Oh, hey, it’s Sunday! That means it’s time for me to link up with Amanda to share some valuable things I found on the Internet this week while sorting through the mass of absolute nonsense out there. I’m sharing at my church this morning about my semester spent in Senegal, which I’m a little bit nervous about. I’m planning on posting a transcript of what I say on the blog, so look out for it in the next few days. Wish me luck, and enjoy the reads!
One of my old bosses tried out this diet, and I don’t see any way that it could possibly be good for one’s health. Most importantly, where is one’s quality of life when they are spending two days out of the week miserable and starving?
The time in between “sick” and “well” can be the most challenging to define and understand, as this author astutely observes from her own experience.
Not going along with the mainstream culture of body-shaming and dieting can feel surprisingly lonely and isolating. Here are some great tips from somebody who has decided to be an outcast in such a society.
An amusing video that helps us realize how ridiculous our critiques of others’ bodies are and what they say about our fucked up beliefs, especially when it comes to women’s bodies.
I was the first person to be concerned about my eating disorder. I knew deep down that something was wrong even when medical professionals dismissed my worries, and I wish that I had sought other doctors rather than trying to convince myself that I was fine. You are the only one who truly knows your body.
I’m glad to see that there has been a significant backlash to this absurd campaign.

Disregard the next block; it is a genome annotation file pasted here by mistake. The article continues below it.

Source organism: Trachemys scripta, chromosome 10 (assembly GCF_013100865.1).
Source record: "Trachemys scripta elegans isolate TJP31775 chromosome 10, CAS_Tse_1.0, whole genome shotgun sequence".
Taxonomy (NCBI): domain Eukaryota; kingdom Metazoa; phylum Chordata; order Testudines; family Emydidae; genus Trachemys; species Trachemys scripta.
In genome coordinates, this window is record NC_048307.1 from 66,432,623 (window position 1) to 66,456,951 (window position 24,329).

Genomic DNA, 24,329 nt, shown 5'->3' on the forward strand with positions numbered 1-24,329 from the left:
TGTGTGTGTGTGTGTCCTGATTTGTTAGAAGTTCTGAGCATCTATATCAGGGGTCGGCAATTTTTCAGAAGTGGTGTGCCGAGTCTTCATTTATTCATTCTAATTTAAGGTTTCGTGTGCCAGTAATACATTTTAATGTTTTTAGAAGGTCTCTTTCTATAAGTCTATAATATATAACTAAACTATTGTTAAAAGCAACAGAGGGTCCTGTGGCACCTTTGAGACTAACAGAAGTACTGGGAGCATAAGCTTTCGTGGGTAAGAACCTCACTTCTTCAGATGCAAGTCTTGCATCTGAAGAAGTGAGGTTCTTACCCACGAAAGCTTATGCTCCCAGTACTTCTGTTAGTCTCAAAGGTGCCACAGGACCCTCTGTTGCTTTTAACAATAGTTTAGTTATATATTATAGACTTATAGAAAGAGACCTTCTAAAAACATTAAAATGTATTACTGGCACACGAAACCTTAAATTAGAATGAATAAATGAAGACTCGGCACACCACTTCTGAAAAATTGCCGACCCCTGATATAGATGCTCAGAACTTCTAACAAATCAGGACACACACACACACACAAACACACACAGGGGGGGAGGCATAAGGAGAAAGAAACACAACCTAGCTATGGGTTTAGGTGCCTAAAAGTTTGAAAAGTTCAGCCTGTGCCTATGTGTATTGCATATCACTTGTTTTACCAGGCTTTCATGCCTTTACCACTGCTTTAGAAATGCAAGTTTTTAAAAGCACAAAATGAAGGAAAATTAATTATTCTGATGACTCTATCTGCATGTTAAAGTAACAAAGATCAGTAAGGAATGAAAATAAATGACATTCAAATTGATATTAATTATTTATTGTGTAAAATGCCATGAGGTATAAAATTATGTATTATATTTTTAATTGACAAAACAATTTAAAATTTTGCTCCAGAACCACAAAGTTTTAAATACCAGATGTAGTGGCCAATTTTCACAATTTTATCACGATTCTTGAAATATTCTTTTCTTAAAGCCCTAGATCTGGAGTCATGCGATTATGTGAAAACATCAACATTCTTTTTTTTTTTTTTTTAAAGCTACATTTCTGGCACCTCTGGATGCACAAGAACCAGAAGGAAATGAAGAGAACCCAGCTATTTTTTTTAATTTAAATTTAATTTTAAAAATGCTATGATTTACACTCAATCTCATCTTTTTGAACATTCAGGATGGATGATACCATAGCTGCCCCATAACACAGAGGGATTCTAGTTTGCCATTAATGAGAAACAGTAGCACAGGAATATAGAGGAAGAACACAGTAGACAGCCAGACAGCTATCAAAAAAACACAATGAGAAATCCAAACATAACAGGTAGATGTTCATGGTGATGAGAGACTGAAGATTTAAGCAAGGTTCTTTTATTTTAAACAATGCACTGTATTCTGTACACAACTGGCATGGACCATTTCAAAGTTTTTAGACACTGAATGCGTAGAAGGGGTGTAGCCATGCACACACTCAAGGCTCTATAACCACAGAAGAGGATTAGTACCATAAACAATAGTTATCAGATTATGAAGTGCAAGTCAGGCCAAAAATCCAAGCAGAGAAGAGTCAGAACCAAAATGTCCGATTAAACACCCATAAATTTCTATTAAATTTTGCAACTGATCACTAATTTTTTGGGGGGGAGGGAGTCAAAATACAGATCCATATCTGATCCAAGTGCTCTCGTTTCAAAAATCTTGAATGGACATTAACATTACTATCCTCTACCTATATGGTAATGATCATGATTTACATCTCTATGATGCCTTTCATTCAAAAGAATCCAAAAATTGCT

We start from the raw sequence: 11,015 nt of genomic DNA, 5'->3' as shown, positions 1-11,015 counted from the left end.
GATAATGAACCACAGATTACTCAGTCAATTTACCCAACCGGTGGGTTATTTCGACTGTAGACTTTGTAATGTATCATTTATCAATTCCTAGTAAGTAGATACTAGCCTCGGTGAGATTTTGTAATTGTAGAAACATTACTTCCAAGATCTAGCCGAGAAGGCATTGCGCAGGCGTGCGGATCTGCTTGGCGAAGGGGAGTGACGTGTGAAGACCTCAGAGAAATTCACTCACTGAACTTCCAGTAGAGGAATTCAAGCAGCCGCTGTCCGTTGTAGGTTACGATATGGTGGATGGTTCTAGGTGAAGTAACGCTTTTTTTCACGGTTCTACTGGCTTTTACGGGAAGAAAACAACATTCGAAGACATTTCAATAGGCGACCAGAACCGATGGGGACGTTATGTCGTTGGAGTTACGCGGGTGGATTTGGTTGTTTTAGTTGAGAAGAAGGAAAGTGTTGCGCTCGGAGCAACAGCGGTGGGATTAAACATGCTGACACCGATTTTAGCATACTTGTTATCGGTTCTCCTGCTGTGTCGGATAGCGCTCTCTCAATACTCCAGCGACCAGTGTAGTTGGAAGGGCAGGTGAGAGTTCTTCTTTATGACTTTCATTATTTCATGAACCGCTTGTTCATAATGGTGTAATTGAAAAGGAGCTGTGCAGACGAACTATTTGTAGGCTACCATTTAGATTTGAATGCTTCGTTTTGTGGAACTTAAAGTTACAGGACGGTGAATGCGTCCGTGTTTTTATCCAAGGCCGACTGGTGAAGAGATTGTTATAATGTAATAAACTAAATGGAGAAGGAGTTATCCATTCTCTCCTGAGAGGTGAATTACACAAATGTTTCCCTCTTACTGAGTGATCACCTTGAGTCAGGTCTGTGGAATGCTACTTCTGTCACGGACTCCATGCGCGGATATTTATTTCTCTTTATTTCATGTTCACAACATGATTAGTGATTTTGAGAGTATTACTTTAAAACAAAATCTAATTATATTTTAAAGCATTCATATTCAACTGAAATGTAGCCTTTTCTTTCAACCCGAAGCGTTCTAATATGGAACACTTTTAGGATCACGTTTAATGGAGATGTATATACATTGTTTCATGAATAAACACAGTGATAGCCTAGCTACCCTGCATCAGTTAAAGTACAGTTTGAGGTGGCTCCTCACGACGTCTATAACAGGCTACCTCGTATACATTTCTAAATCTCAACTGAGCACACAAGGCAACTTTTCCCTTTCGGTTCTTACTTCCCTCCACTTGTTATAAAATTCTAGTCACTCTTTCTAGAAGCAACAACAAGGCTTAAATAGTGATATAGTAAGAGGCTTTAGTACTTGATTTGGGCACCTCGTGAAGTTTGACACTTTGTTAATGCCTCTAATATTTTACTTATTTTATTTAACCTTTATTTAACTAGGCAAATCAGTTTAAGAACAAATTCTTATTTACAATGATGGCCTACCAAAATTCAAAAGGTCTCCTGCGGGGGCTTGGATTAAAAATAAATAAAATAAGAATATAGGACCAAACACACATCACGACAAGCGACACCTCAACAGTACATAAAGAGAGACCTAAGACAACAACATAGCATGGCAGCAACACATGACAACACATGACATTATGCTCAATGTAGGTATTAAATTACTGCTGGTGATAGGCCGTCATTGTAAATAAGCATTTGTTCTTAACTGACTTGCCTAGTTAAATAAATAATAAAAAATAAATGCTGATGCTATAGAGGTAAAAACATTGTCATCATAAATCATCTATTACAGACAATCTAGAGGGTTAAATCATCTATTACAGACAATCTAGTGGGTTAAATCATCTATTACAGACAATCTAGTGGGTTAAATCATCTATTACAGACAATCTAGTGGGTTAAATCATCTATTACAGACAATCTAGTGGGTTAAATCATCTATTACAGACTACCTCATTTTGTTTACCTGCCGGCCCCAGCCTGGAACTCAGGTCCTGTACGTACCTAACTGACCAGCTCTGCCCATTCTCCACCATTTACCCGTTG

It’s sad how we learn to pick apart our bodies over time rather than appreciate all that they are capable of doing.
This is a great journaling prompt if you have trouble letting go of things others have said that have hurt you.
There can be so much pressure in young adulthood to figure everything out. Let’s all just take a deep breath and go with the flow. Deal? Deal.
The experience of anorexia is the antithesis of loving oneself. Lately, I have been trying to intentionally care for myself and treat myself with love. It’s not easy, but I know that it is a necessary part of lasting recovery, and of a happy life.
During my senior year of college, I was under a lot of stress. I worked full time, had my senior social work practicum, and I was a student hell-bent on a 4.0. Not to mention, I was starving myself and exercising obsessively. Whenever self-care came up in my social work classes, I thought I was in the clear. As far as I was concerned, exercise was my self care. Never mind that I hated it or that it was breaking down my body. Because exercise was “good for me” as an overweight person, I thought that it was sufficient as a self-care practice. I can’t help but wonder what would have happened if I had been able to see the problem that exercise had become in my life, and explored other ways of caring for myself.
That’s it for this week’s reads! Enjoy the remainder of your weekend!